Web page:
Up a Tree

Fifteen thousand years ago, a wolf decided it was easier to live hanging out with humans. The wolf was descended by more different types of the species than any other on earth. One of those was many same but different canines made his way into my life. Dogs are wonderful creatures, with nothing else like them anywhere. Without the dog we would be far retarded in our physical and technological achievements because of their use and contribution. Dogs warn, guide, protect, find, and guard for us, performing a wealth of services no other species –or machine, can.

I had occasion to wonder about the various genes he carried, because of his amazing intelligence and unflagging spirit. The dog was up for just about anything; he rode on my motorcycle with me, in planes –even during aerobatics, in boats, cars, trucks, go karts and Lord only knows what other vehicles. Oh, yeah. I took him hang gliding. There was no question that the dog trusted me, and the same was true of me for him. The dog was family, and he deserved and got my respect and love.

So when he would do stupid things like climbing trees I would worry for him. On a few occasions I came to find my dog at the top of a tree, barking and whining pitifully. He and a neighborhood cat had some kind of contest going, and the dog was forever chasing the cat. But there were times when the dog had the cat flat cornered, he would let it escape, because it wasn’t a hint to hurt the cat, it was sport. But the cat, at least so far as the chase was concerned, was wily in its own right. It learned that it could not escape the dog by climbing a tree. The dog would climb right up after it. But the cat learned that it could lead him up the tree, and then scamper down and the dog would be left holding the bag, unable to get himself down. The dog could climb up, but never quite got the knack for going down. So he would sit in the tree and wail until I would hear him.

Then it was up to the fire department to get him down. The first time I called the fire department and told them my dog was stuck in a tree, the answering fireman thought I was joking and wasn’t amused. When I convinced him I was serious, he and his fellow firefighters made one of the three times I needed them to help my dog. They showed up with a bucket truck and made short work of the rescue. The dog knew the drill, and from the first time, as soon as the bucket neared him, he jumped from the tree into it. He would then ride calmly down and allowed himself to be picked up and deposited on the ground. He would then do his happy dog dance, wagging so hard he did a kind of rumba with his rear end, and his front paws were like they bounced on a trampoline, him yipping a happy noise all the while.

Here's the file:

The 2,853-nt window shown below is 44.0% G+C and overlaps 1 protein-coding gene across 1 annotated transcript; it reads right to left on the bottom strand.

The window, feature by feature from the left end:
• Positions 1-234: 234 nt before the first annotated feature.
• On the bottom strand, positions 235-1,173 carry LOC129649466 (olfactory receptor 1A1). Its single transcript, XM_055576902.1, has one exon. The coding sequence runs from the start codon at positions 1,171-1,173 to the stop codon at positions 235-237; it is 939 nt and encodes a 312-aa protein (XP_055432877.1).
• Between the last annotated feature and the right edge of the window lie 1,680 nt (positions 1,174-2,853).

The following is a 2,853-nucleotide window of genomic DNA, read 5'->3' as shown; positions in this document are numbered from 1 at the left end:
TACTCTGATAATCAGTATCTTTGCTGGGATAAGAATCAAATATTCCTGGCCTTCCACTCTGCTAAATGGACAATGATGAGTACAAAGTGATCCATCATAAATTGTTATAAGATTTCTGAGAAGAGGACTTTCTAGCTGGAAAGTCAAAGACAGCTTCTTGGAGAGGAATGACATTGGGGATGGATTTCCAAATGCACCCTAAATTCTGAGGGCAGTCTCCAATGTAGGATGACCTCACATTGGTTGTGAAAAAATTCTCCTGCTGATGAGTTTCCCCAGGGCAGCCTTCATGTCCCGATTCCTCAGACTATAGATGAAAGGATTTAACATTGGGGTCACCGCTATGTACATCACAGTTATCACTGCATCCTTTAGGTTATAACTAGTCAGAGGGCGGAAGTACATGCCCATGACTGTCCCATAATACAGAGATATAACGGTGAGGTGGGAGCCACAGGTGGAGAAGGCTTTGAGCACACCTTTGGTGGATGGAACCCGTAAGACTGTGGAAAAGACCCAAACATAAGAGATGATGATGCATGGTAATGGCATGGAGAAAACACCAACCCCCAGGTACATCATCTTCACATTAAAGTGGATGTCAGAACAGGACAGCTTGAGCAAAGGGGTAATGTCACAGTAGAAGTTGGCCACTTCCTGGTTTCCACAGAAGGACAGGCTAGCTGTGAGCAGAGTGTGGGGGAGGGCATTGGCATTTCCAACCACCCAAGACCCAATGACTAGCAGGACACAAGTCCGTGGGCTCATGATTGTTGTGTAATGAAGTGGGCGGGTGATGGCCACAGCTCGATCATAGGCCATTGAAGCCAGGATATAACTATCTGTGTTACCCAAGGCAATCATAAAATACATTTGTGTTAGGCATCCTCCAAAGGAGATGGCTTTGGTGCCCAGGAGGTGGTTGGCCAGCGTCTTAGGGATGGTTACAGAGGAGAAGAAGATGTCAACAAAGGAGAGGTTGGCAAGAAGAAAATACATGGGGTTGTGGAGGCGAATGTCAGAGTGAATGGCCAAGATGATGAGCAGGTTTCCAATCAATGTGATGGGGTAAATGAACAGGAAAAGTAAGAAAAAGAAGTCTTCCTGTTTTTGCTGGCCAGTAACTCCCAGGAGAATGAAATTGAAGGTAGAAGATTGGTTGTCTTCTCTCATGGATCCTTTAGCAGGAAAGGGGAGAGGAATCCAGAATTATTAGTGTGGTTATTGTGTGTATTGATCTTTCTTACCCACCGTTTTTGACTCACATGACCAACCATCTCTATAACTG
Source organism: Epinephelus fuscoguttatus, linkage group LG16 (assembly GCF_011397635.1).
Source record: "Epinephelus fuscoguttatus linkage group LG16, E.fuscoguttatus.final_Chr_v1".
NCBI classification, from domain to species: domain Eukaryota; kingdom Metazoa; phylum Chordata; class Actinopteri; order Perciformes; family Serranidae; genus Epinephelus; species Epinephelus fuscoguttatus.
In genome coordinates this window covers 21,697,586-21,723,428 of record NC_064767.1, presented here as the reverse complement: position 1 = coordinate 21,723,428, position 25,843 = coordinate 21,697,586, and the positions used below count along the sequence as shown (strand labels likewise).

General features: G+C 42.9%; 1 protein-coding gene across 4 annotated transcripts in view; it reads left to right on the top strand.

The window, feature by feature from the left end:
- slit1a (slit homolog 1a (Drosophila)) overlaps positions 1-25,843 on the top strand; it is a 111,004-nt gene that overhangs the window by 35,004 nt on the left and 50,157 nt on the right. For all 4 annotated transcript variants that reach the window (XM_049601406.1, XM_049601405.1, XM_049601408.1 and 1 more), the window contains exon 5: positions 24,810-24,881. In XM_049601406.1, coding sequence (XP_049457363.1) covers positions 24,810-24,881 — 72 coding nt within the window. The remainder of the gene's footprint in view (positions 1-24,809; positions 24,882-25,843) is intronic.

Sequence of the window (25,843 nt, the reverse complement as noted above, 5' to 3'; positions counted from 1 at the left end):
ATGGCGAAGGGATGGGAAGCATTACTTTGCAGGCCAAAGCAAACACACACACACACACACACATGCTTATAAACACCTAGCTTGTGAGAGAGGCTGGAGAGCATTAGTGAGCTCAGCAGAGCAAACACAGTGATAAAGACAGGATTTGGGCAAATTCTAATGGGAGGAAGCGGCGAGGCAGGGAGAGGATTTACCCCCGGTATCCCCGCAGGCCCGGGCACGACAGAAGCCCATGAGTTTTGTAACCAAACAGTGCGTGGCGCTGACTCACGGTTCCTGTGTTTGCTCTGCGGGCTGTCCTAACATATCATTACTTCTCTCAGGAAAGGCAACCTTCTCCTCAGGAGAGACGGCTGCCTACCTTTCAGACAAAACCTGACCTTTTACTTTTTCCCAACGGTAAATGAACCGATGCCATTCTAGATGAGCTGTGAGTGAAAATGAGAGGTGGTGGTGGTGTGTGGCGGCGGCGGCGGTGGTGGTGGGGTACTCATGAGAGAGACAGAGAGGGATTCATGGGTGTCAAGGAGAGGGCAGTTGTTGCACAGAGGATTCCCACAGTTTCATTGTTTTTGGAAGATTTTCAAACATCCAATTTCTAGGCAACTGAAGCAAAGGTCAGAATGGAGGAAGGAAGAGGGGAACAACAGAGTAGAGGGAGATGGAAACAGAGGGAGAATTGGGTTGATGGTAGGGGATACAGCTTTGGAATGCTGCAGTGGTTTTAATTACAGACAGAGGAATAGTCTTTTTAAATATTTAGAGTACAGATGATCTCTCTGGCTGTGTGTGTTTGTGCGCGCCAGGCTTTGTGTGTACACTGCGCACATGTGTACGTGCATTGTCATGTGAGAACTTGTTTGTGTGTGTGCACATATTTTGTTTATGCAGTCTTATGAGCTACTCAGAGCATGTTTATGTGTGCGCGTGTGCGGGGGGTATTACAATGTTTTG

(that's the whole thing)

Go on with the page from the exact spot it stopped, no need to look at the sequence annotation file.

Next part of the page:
There were bad times, and the dog would sit with me and commiserate. I would talk to the dog and tell him things I’d never speak to another person and he would listen intently, occasionally tilting his head in that doggy questioning way. I learned to trust his instincts about people, because over time I learned that the people he growled at were people who should be growled at. And my dog was discerning.  He wasn’t a bull in a china shop, a bundle of uncontrolled enthusiasm. He picked his moves as he picked those he liked, so very carefully. When a new friend of mine went to my home to fetch a tool we needed while working on a car, my dog allowed him to come in, but then refused to allow him to leave. No matter which exit my friend chose, he would start towards it and the dog would trot over and stand in front of it. Any try to move past him would merit first a growl, then barred teeth, and then a nip. I’m sure if my friend pushed it, he would have gotten to the point of biting. The dog did allow my friend to use the telephone to call over to where I was and ask me to come rescue him from the dog. Like I said, he was very measured in what he did.

For the most part, where I was the dog would go. But he had a life of his own as well, and it never ceased to surprise me when I would find some of what he’d been up to. One day he came home dragging a drawer. The pull type drawer from a dresser or desk. The next day I was passing by a garage sale and noticed a matching piece of furniture, missing a drawer I found familiar. I returned the drawer to its owner, explaining that I didn’t know why the dog had taken it. The following day, there were two drawers on the ground next to my door. I took them back and their owner suggested I simply buy the piece from him. I told him that if I realy wanted it, my dog would get it for me. Then too, the dog never brought any more drawers.

I had the dog for 13 years, and when he died on a Christmas Eve, my heart broke. He’d been much like a close brother, that was always there and always had my back. He was a confidant, a friend, and a protector. He was no purebred, in fact, he was a runt and likely would have died had I not picked him up and brought him home with me. He was there to greet me when I’d been out, or he was with me as I went. He was truly a perfection of evolution, started so many, many years ago in East Asia.